How Did the Florida Coasts Get Their Names?

With nearly 8,500 miles of shoreline and some of the world’s most beautiful beaches, Florida is the place to be if you love spending time in the sun, sand, and surf. The state’s coastal regions have 10 distinct names, each with a story that highlights their unique place in the state’s history. Here’s how each Florida coast earned its moniker.

First Coast

A photo of the Florida Coast

The Daytona Beach area is so named because it’s the first Florida coast drivers encounter when they enter the state on I-95. It was also the first part of the state colonized by European settlers.

Emerald Coast

The glittering green waters of the Gulf of Mexico give the Emerald Coast its name. This Florida region extends from Panama City to Pensacola.

Forgotten Coast

This quiet, undeveloped area of Florida covers the region from St. Marks to Mexico Beach, just southwest of Tallahassee. Legend has it that a publisher once released a map of the state that literally left out the Forgotten Coast.

Nature Coast

The Nature Coast gets its name from the countless state parks in the Big Bend region, which includes Pasco, Hernando, Citrus, Levy, Dixie, Taylor, Jefferson, and Wakulla counties. Visitors are rewarded with glimpses of exotic plant and animal species, formidable forests, and relaxing springs.

Sun Coast

This area gets more sunny days annually than any other part of Florida. The Sun Coast includes Clearwater, Tampa, and St. Petersburg.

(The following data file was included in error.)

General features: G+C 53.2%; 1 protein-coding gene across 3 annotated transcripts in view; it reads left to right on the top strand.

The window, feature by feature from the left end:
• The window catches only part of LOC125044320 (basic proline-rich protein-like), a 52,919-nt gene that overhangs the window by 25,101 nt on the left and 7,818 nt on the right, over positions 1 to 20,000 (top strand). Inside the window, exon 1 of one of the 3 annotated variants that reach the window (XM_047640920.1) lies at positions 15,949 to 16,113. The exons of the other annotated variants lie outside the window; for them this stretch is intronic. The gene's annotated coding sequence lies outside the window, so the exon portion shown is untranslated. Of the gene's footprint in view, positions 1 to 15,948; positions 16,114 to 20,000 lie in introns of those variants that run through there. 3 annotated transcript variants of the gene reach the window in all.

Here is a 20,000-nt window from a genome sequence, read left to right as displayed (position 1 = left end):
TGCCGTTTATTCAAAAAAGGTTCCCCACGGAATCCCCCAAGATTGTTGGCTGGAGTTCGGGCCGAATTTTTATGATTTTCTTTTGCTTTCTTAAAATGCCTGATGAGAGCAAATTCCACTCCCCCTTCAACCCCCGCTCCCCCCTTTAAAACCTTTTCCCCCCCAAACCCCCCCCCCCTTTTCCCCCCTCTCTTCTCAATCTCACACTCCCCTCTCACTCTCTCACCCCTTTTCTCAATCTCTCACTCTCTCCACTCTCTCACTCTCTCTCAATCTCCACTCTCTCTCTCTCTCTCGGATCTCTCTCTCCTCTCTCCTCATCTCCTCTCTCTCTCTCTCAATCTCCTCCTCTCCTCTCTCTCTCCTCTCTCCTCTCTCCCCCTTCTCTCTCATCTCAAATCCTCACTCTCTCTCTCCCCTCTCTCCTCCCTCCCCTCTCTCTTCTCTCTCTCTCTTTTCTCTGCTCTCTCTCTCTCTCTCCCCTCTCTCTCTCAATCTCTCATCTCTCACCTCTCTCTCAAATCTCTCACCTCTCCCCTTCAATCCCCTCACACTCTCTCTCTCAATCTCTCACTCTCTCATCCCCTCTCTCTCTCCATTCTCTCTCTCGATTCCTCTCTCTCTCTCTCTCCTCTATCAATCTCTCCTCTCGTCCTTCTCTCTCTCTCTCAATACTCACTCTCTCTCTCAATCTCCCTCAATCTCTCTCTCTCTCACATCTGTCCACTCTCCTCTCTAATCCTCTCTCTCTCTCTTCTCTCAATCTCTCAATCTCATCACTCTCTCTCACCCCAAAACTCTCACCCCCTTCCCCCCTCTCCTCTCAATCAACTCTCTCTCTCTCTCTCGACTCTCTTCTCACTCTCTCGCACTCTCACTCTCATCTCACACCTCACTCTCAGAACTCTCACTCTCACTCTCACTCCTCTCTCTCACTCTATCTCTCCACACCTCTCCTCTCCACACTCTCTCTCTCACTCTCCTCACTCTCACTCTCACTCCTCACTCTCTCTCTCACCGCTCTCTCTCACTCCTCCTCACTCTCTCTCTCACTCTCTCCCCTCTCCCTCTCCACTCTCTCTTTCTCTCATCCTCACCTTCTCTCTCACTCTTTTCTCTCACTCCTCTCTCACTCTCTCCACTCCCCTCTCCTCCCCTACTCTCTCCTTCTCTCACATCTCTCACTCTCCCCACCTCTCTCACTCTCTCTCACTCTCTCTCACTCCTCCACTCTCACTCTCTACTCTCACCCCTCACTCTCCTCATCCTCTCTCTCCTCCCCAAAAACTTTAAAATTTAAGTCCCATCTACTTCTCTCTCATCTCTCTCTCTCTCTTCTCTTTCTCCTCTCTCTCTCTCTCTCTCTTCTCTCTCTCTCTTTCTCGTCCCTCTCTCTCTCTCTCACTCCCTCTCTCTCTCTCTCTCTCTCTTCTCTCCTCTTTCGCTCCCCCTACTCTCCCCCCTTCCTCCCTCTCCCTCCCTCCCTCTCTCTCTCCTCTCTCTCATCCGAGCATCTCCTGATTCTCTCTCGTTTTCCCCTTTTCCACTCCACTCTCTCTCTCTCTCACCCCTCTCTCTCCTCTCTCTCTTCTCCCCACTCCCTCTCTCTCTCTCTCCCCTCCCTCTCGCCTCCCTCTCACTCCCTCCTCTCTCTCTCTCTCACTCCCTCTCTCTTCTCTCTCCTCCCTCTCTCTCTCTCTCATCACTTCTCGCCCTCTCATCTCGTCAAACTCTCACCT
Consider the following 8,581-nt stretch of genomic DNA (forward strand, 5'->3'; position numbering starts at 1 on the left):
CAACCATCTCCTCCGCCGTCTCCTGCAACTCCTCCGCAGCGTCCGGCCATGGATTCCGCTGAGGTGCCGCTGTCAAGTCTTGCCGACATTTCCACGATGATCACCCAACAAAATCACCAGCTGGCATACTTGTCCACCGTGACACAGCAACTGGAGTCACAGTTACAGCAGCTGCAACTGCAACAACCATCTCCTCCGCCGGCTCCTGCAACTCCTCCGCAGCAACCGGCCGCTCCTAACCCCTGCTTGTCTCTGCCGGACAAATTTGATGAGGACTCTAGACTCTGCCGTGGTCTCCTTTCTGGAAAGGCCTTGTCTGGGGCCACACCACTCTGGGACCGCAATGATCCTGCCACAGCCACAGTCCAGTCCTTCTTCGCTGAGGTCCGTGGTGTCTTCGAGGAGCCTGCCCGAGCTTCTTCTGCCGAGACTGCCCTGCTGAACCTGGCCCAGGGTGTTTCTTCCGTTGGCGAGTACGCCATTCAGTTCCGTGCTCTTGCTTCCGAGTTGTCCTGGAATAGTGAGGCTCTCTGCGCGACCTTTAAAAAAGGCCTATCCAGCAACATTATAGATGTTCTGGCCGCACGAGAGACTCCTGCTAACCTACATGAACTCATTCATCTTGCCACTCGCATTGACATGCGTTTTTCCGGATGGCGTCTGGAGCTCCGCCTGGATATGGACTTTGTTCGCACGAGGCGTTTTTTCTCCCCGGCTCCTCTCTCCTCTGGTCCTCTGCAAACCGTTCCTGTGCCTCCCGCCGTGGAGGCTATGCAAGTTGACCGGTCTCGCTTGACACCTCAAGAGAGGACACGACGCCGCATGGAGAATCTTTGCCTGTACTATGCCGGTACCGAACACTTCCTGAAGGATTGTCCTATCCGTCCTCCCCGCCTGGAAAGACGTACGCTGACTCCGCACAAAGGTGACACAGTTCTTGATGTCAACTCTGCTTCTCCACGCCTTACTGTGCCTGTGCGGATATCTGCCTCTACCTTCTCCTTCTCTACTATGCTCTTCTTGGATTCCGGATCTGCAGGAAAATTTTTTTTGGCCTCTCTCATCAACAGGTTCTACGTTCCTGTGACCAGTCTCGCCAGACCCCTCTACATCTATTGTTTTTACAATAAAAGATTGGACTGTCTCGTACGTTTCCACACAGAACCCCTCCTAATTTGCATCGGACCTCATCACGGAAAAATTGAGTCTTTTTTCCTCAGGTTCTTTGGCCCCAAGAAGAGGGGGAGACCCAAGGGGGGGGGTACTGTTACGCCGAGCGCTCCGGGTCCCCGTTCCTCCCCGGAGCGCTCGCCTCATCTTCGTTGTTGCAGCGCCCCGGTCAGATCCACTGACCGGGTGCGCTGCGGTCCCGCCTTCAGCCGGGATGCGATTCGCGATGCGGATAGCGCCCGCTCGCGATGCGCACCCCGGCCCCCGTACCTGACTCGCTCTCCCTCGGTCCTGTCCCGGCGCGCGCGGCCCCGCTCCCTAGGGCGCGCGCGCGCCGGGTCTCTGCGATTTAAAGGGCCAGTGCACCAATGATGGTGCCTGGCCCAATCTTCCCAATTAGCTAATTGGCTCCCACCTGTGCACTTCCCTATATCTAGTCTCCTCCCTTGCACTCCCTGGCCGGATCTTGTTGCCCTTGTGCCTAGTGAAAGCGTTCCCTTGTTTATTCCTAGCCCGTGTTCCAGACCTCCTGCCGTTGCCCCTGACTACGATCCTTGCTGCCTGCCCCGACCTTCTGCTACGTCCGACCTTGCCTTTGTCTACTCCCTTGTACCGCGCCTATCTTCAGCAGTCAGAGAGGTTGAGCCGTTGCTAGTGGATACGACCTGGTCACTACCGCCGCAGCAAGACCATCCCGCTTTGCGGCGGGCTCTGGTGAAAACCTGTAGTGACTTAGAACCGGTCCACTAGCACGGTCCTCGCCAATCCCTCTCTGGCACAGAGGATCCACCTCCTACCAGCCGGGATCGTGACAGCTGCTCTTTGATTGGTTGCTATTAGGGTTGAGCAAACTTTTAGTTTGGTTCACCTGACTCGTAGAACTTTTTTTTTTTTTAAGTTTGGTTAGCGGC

Cultural Coast

The vibrant art and music scene here gives the Cultural Coast its name. This region south of St. Petersburg includes Sarasota, Siesta Key, and Anna Maria Island.

Lee Island Coast

Thousands of small islands make up this area in Southwest Florida. Although Lee Island itself doesn’t actually exist, visitors can spend time in the paradises of Sanibel, Captiva, Marco Island, and countless others.

Gold Coast

The gold in the name of this area refers to the valuable real estate in this part of Florida. The Gold Coast includes the ritzy cities of Miami, Fort Lauderdale, and West Palm Beach.

Treasure Coast

In 1715, 11 Spanish ships carrying royal treasure sank off Florida’s south-central Atlantic Coast. Today, visitors to the Treasure Coast still search for the jewels and precious metals that were lost at sea. This area includes Martin, St. Lucie, and Indian River counties.

Space Coast

The first U.S. space flight originated from this out-of-this-world Florida region. The Space Coast, which comprises most of Brevard County, is the home of Cape Canaveral and the Kennedy Space Center.

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